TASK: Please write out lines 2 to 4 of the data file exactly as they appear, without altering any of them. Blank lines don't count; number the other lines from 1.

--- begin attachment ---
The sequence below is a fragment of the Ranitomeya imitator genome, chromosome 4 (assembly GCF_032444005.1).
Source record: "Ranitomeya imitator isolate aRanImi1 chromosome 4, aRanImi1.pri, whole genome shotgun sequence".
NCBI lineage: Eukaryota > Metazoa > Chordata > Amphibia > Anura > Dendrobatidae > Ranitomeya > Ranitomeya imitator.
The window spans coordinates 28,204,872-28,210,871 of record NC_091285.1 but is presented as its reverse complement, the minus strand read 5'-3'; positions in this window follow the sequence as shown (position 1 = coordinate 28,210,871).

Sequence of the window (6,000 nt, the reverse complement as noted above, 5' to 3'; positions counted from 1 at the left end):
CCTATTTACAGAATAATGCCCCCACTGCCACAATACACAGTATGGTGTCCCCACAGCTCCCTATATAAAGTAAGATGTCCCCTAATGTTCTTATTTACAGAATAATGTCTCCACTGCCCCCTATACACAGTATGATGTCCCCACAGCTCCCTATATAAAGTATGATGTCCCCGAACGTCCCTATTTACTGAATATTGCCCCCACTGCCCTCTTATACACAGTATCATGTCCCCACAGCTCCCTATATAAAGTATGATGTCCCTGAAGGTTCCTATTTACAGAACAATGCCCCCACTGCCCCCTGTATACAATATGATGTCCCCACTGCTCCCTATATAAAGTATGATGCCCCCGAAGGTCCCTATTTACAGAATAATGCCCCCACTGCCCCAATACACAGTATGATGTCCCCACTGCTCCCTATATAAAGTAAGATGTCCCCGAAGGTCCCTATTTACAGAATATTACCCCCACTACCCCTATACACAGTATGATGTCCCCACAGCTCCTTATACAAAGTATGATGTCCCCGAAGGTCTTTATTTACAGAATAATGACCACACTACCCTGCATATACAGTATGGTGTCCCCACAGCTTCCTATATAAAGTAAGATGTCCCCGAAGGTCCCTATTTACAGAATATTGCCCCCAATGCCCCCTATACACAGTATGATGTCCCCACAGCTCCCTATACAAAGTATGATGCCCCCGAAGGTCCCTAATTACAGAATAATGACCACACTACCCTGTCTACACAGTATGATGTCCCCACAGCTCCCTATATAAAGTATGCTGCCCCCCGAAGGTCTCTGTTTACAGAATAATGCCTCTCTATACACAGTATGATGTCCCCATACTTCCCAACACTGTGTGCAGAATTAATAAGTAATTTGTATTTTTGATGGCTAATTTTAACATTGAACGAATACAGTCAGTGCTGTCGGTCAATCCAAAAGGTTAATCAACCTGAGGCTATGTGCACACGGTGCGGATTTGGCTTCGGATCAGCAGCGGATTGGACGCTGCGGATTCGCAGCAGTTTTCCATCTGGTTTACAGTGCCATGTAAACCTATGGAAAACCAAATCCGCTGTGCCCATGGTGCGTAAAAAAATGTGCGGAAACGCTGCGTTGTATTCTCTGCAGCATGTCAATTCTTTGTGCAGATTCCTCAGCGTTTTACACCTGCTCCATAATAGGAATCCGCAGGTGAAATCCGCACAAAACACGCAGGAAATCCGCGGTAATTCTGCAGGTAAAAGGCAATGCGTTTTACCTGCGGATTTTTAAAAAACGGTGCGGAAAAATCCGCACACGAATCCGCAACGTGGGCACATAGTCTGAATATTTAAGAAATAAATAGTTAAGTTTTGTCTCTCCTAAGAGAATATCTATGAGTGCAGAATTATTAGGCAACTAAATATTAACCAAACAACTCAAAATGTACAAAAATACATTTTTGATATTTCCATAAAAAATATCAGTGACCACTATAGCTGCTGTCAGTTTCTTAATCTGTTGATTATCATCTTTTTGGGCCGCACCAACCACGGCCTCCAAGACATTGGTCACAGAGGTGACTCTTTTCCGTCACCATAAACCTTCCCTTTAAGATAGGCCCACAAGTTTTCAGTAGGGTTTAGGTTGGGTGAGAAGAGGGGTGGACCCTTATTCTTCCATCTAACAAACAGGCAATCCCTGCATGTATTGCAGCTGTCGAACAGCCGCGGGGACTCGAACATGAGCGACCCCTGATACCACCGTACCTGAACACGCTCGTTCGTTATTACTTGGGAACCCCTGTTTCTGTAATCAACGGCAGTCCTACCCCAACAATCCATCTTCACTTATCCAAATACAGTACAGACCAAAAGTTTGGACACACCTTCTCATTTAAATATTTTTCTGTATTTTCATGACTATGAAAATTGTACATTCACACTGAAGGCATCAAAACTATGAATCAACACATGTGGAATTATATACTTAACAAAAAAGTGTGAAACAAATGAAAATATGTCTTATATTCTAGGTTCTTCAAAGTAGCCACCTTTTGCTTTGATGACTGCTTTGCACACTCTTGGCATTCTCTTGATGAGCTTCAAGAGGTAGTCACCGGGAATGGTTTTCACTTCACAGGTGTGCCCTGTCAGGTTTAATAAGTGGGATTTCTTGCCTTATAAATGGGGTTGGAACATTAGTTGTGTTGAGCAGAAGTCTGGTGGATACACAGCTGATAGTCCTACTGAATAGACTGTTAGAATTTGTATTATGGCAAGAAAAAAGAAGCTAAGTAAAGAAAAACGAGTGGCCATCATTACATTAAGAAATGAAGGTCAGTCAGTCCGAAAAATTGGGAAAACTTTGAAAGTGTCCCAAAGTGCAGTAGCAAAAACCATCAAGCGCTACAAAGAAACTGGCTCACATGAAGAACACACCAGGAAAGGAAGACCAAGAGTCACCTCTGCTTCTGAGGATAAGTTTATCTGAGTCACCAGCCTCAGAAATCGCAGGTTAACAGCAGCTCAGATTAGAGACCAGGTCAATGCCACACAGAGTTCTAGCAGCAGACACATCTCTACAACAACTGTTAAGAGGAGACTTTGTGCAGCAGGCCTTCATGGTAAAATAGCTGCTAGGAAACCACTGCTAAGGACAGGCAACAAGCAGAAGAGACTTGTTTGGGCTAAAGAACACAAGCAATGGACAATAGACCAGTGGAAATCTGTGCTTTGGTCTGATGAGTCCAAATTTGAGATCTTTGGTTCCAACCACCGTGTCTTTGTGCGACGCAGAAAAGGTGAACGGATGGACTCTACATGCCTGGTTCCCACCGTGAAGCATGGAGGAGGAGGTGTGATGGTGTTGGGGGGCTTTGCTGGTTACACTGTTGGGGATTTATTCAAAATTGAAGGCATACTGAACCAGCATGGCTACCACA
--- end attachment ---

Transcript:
Source record: "Ranitomeya imitator isolate aRanImi1 chromosome 4, aRanImi1.pri, whole genome shotgun sequence".
NCBI lineage: Eukaryota > Metazoa > Chordata > Amphibia > Anura > Dendrobatidae > Ranitomeya > Ranitomeya imitator.
The window spans coordinates 28,204,872-28,210,871 of record NC_091285.1 but is presented as its reverse complement, the minus strand read 5'-3'; positions in this window follow the sequence as shown (position 1 = coordinate 28,210,871).